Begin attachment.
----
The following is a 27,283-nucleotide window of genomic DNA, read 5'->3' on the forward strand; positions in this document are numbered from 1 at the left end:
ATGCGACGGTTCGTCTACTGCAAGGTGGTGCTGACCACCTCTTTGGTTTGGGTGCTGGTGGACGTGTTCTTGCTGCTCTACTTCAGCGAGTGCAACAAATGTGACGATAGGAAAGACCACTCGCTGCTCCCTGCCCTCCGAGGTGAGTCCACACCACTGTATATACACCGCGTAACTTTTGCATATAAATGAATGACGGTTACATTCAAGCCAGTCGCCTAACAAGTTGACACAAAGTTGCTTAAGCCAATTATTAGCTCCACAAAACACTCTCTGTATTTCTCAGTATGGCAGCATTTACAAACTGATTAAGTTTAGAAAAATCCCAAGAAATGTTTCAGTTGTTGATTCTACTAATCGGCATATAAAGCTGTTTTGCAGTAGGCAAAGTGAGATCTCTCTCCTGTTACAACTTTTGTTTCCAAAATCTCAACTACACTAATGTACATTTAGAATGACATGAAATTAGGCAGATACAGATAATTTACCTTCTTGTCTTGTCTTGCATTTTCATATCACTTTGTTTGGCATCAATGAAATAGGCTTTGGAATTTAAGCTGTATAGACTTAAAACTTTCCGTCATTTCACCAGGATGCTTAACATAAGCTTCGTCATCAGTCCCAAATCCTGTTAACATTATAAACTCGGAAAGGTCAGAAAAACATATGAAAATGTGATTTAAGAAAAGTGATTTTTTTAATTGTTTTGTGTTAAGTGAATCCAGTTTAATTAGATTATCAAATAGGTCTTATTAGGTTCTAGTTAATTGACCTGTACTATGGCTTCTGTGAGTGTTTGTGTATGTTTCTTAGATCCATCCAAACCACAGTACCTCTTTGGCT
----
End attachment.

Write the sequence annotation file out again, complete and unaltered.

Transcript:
The following is a 27,283-nucleotide window of genomic DNA, read 5'->3' on the forward strand; positions in this document are numbered from 1 at the left end:
ATGCGACGGTTCGTCTACTGCAAGGTGGTGCTGACCACCTCTTTGGTTTGGGTGCTGGTGGACGTGTTCTTGCTGCTCTACTTCAGCGAGTGCAACAAATGTGACGATAGGAAAGACCACTCGCTGCTCCCTGCCCTCCGAGGTGAGTCCACACCACTGTATATACACCGCGTAACTTTTGCATATAAATGAATGACGGTTACATTCAAGCCAGTCGCCTAACAAGTTGACACAAAGTTGCTTAAGCCAATTATTAGCTCCACAAAACACTCTCTGTATTTCTCAGTATGGCAGCATTTACAAACTGATTAAGTTTAGAAAAATCCCAAGAAATGTTTCAGTTGTTGATTCTACTAATCGGCATATAAAGCTGTTTTGCAGTAGGCAAAGTGAGATCTCTCTCCTGTTACAACTTTTGTTTCCAAAATCTCAACTACACTAATGTACATTTAGAATGACATGAAATTAGGCAGATACAGATAATTTACCTTCTTGTCTTGTCTTGCATTTTCATATCACTTTGTTTGGCATCAATGAAATAGGCTTTGGAATTTAAGCTGTATAGACTTAAAACTTTCCGTCATTTCACCAGGATGCTTAACATAAGCTTCGTCATCAGTCCCAAATCCTGTTAACATTATAAACTCGGAAAGGTCAGAAAAACATATGAAAATGTGATTTAAGAAAAGTGATTTTTTTAATTGTTTTGTGTTAAGTGAATCCAGTTTAATTAGATTATCAAATAGGTCTTATTAGGTTCTAGTTAATTGACCTGTACTATGGCTTCTGTGAGTGTTTGTGTATGTTTCTTAGATCCATCCAAACCACAGTACCTCTTTGGCT